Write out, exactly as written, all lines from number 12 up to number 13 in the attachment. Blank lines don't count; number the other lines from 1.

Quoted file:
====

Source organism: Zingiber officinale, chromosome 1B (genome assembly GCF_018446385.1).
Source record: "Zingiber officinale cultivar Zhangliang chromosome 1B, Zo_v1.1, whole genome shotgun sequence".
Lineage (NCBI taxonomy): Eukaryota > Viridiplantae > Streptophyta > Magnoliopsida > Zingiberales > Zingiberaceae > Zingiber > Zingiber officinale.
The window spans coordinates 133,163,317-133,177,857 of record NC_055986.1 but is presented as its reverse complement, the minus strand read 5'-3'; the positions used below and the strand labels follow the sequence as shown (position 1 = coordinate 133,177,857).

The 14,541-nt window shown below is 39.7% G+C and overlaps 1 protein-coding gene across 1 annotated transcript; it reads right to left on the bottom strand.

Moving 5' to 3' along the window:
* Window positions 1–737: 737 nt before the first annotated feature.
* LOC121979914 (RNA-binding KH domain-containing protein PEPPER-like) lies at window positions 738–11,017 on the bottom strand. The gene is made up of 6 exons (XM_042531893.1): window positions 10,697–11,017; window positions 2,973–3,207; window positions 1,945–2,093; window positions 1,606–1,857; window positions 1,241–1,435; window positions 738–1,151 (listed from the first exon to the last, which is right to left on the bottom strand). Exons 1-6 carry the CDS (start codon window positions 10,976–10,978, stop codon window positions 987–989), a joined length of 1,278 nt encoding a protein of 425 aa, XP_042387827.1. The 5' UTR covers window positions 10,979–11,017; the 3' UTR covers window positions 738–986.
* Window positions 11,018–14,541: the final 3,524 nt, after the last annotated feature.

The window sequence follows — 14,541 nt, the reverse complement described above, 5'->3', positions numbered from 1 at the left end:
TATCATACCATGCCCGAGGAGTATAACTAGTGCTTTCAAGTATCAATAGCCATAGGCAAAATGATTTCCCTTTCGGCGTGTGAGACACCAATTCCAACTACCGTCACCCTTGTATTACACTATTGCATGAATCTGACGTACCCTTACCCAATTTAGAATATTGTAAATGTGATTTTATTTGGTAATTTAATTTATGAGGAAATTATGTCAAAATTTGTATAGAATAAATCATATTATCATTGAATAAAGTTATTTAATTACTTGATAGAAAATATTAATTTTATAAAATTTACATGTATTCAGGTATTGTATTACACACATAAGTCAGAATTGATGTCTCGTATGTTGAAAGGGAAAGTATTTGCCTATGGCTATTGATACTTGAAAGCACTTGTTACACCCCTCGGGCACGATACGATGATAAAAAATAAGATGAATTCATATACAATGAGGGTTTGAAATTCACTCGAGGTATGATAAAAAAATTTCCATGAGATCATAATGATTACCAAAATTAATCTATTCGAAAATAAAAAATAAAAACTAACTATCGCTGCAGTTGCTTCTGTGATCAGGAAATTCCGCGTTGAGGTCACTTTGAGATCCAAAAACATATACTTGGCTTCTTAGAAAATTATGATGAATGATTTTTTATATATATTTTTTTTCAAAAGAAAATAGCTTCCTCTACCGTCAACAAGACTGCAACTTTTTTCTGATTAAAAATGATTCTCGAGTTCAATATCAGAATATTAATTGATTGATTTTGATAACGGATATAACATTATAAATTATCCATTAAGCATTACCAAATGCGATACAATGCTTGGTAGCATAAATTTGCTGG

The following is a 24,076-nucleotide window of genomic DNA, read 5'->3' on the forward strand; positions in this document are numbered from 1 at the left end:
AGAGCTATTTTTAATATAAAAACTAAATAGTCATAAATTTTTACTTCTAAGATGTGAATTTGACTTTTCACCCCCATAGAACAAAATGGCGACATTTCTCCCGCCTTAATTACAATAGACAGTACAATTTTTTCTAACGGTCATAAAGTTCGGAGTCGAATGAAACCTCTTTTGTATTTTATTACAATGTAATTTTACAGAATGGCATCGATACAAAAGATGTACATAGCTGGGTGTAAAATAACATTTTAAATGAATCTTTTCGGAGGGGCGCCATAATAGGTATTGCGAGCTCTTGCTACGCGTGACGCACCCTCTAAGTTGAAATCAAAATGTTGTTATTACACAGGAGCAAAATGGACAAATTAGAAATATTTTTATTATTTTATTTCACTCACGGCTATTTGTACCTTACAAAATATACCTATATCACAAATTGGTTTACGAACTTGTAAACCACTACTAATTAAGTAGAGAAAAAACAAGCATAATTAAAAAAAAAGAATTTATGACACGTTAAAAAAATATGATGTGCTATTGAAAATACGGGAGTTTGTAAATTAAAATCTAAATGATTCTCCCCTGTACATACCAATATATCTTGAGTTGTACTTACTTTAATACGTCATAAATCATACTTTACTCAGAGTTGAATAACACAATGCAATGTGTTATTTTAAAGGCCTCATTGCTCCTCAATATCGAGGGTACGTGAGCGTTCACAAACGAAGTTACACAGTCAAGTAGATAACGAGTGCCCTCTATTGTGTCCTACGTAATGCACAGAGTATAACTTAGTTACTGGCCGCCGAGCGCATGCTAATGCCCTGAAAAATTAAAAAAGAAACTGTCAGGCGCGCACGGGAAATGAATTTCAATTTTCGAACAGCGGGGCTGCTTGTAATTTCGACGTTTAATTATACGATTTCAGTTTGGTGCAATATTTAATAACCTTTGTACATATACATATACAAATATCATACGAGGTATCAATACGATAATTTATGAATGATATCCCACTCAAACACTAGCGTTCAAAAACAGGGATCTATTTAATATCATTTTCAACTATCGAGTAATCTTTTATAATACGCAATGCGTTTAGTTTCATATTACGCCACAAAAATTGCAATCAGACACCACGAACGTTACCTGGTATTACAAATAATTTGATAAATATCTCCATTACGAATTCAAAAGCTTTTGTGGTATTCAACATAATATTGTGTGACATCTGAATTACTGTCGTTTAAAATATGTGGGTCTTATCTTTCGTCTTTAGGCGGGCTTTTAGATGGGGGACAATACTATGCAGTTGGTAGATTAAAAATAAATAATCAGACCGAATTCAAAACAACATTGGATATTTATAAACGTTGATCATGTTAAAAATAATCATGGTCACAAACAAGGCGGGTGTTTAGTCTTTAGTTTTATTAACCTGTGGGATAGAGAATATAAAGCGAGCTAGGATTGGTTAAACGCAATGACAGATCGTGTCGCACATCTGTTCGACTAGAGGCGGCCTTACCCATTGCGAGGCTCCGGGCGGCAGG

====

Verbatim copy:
The following is a 24,076-nucleotide window of genomic DNA, read 5'->3' on the forward strand; positions in this document are numbered from 1 at the left end:
AGAGCTATTTTTAATATAAAAACTAAATAGTCATAAATTTTTACTTCTAAGATGTGAATTTGACTTTTCACCCCCATAGAACAAAATGGCGACATTTCTCCCGCCTTAATTACAATAGACAGTACAATTTTTTCTAACGGTCATAAAGTTCGGAGTCGAATGAAACCTCTTTTGTATTTTATTACAATGTAATTTTACAGAATGGCATCGATACAAAAGATGTACATAGCTGGGTGTAAAATAACATTTTAAATGAATCTTTTCGGAGGGGCGCCATAATAGGTATTGCGAGCTCTTGCTACGCGTGACGCACCCTCTAAGTTGAAATCAAAATGTTGTTATTACACAGGAGCAAAATGGACAAATTAGAAATATTTTTATTATTTTATTTCACTCACGGCTATTTGTACCTTACAAAATATACCTATATCACAAATTGGTTTACGAACTTGTAAACCACTACTAATTAAGTAGAGAAAAAACAAGCATAATTAAAAAAAAAGAATTTATGACACGTTAAAAAAATATGATGTGCTATTGAAAATACGGGAGTTTGTAAATTAAAATCTAAATGATTCTCCCCTGTACATACCAATATATCTTGAGTTGTACTTACTTTAATACGTCATAAATCATACTTTACTCAGAGTTGAATAACACAATGCAATGTGTTATTTTAAAGGCCTCATTGCTCCTCAATATCGAGGGTACGTGAGCGTTCACAAACGAAGTTACACAGTCAAGTAGATAACGAGTGCCCTCTATTGTGTCCTACGTAATGCACAGAGTATAACTTAGTTACTGGCCGCCGAGCGCATGCTAATGCCCTGAAAAATTAAAAAAGAAACTGTCAGGCGCGCACGGGAAATGAATTTCAATTTTCGAACAGCGGGGCTGCTTGTAATTTCGACGTTTAATTATACGATTTCAGTTTGGTGCAATATTTAATAACCTTTGTACATATACATATACAAATATCATACGAGGTATCAATACGATAATTTATGAATGATATCCCACTCAAACACTAGCGTTCAAAAACAGGGATCTATTTAATATCATTTTCAACTATCGAGTAATCTTTTATAATACGCAATGCGTTTAGTTTCATATTACGCCACAAAAATTGCAATCAGACACCACGAACGTTACCTGGTATTACAAATAATTTGATAAATATCTCCATTACGAATTCAAAAGCTTTTGTGGTATTCAACATAATATTGTGTGACATCTGAATTACTGTCGTTTAAAATATGTGGGTCTTATCTTTCGTCTTTAGGCGGGCTTTTAGATGGGGGACAATACTATGCAGTTGGTAGATTAAAAATAAATAATCAGACCGAATTCAAAACAACATTGGATATTTATAAACGTTGATCATGTTAAAAATAATCATGGTCACAAACAAGGCGGGTGTTTAGTCTTTAGTTTTATTAACCTGTGGGATAGAGAATATAAAGCGAGCTAGGATTGGTTAAACGCAATGACAGATCGTGTCGCACATCTGTTCGACTAGAGGCGGCCTTACCCATTGCGAGGCTCCGGGCGGCAGG